Some thoughts about edits

typewriter-insideNow that the piece is done and out there, I am thinking about the edits. And about the letters the piece is getting and how some of what I meant to say maybe didn’t get said although I’m mostly happy with it. Well, actually I am absolutely happy with it.
There were a lot of style edits in the piece (they changed all of my “I would” to “I’d”, for example) and those are par for the course because most magazines want their writers to sound like they fit in the rest of the magazine. So Brain Child made me sound smarter, Salon made me sound more casual, and Parenting made me sound like a Parenting robot. I don’t take issue with this — if I wasn’t willing to sound like the magazine I was targeting, I wouldn’t target it. If there comes a time where I don’t get edited that way, I’ll know I’ve hit the big time where it’s expressly my voice they’re wanting. I haven’t hit that yet (I may never) and that’s fine. I’m content right now to it being my voice through their stylistic filters. It certainly doesn’t change what I’m trying to say — it just makes it sound more cohesive when held up against their other articles/essays.

The big changes were adding more information to the piece. Some of this was practical (for example, the addition to “Per US Law” to the line about Madison’s amended birth certificate) and some of it was more in depth (for example, the first meeting with Jessica at the restaurant). The original essay was around 1500 words and this is at least 1000 words more and most of that is background.

The hardest thing to contend with within the edits was the ideas that people have around adoption. The editor (who was incredibly patient and thorough and kind) wanted to know why Jessica chose adoption. I couldn’t tell her that. For one, I would be afraid of misrepresenting Jessica. For two, I think that that part is Jessica’s story to tell. For three, I don’t think there’s anyway to effectively tell it without getting into a whole different essay. It’s a big piece to be missing there and I can see through some of the letters that other additions to the piece confused people or led them to think wrongly about who Jessica is and so I better understand why the editors wanted more about Jessica’s decision.

The big thing, it looks like, is the mention that the family reunion/wedding happened at a country club. It is very very very interesting to me that at least one reader immediately tied that (I think, his letter is confusing) to Jessica’s race. And then someone else assumes that Jessica’s wealthy parents must have bullied her into the adoption. The only thing that anyone can really know from reading the essay and seeing the mention of the country club is that we were at a country club. That’s it. But unfortunately, that doesn’t stop people from making those wrong assumptions. As the writer, I think that placing the event somewhere else would have helped but there you go — we weren’t someplace else. Probably I should have chosen another anecdote to end but I really do have those pictures (snap, snap, snap — three pics of Madison and Jessica in the sandtrap) and they really do sum it up for me. (I wish I could share them on my photo blog but it’s enough that Jessica gave me permission to share so much already.)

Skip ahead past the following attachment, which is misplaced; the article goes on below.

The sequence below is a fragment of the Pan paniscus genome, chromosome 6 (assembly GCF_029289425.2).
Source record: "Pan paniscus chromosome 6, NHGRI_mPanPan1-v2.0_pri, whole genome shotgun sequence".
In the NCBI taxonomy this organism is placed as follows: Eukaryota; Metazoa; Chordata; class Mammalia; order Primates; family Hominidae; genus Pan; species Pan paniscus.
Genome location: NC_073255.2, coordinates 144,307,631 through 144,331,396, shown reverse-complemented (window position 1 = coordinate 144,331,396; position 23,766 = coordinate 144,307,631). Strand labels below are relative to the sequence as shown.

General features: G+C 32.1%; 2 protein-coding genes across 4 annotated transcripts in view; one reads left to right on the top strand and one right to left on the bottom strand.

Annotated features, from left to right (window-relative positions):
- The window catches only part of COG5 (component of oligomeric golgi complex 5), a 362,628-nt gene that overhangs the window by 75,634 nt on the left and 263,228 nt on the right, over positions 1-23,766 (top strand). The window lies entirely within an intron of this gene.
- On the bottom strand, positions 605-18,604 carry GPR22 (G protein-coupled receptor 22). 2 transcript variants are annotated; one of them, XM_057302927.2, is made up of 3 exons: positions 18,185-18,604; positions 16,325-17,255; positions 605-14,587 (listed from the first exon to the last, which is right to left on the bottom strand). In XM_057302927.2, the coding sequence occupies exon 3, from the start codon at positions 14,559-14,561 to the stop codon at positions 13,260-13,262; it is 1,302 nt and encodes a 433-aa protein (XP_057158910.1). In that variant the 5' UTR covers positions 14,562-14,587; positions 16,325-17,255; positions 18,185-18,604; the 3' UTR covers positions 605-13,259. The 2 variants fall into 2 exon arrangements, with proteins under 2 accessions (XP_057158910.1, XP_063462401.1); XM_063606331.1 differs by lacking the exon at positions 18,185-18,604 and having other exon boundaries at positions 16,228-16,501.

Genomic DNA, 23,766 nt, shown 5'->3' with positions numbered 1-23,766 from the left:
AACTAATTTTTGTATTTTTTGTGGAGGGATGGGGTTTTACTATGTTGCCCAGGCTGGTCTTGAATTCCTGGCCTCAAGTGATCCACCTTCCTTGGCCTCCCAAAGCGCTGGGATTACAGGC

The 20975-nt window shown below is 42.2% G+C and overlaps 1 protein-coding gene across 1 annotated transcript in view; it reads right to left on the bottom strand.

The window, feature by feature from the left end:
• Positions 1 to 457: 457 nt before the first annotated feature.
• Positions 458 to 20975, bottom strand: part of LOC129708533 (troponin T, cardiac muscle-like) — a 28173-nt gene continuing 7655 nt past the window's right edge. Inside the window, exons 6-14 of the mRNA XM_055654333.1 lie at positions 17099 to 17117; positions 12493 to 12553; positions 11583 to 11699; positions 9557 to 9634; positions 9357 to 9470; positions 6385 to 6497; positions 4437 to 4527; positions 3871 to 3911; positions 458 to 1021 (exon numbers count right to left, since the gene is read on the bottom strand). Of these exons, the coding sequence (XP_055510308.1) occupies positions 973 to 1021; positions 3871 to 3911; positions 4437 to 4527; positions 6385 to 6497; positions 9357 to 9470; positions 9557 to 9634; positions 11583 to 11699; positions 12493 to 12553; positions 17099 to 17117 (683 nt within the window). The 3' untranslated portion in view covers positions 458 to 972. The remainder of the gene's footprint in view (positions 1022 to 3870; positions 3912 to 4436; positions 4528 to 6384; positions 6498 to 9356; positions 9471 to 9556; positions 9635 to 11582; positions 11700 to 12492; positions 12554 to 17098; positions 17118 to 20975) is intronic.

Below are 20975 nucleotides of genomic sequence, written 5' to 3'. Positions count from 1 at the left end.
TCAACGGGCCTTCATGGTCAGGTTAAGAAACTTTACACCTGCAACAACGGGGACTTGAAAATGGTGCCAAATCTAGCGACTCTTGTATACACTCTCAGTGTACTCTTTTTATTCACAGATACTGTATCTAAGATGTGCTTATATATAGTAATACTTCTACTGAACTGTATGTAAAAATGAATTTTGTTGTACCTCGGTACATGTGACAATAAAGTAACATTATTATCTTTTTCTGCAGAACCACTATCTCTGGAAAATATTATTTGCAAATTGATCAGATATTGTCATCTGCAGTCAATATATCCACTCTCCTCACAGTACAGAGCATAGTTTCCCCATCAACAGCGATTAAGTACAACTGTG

This is the challenge in writing memoir — how do I cast the truth in a way to reveal a more personal truth? Inclusion of the country club — while true — may have detracted from the more personal truth. But the irony is that I chose that in part to combat stereotypes about women who make adoption plans. I knew that it would strike people as inconsistent but I hoped that it would do a small part to illustrate the complexity of any adoption story. How many of us have personal stories that are consistent?

What the editor asked directly was, “She was sort of young but still, why adoption?” When Jessica and I discussed this I said, “They want to be able to sum it up so it’s a story they can neatly tell themselves.” I know this because this is just what I wanted to do. I wanted Jessica to have a Reason. It would have been easier for me if Jessica had a clear reason that I could say, “Here is her reason and I deem it good.” (I pretty much say this in the essay.) But I only had Jessica’s word on it. (Only, I say, like it’s the least important piece of it!) This is one of the things we discussed when we talked about the essay.

Comments 15

  1. I enjoyed the article (read it at Salon). I didn’t think that leaving out the reasons for J’s decision was confusing or strange. Like you said, that’s not your part of the story to tell.

    It was interesting to read about the guilt surrounding Madison’s adoption. It seems that no matter how your child comes into your life, there are way too many opportunities for guilt. Lord knows I struggle with it daily.

    Thanks for sharing!

  2. Wow. I’ve got to go read the letters. Just goes to show you that assumptions can be dangerous because the truth is always very complex, and we can never know anything unless we, you know, KNOW.

    I think this version reads really, really well. It wasn’t so much an edit (to me) as an expansion, but of course I would have called them edits too. My point is you didn’t lose anything in the edit, to my mind. They were the right edits, methinks.

    You should be really proud of this. It does sound like you. I promise.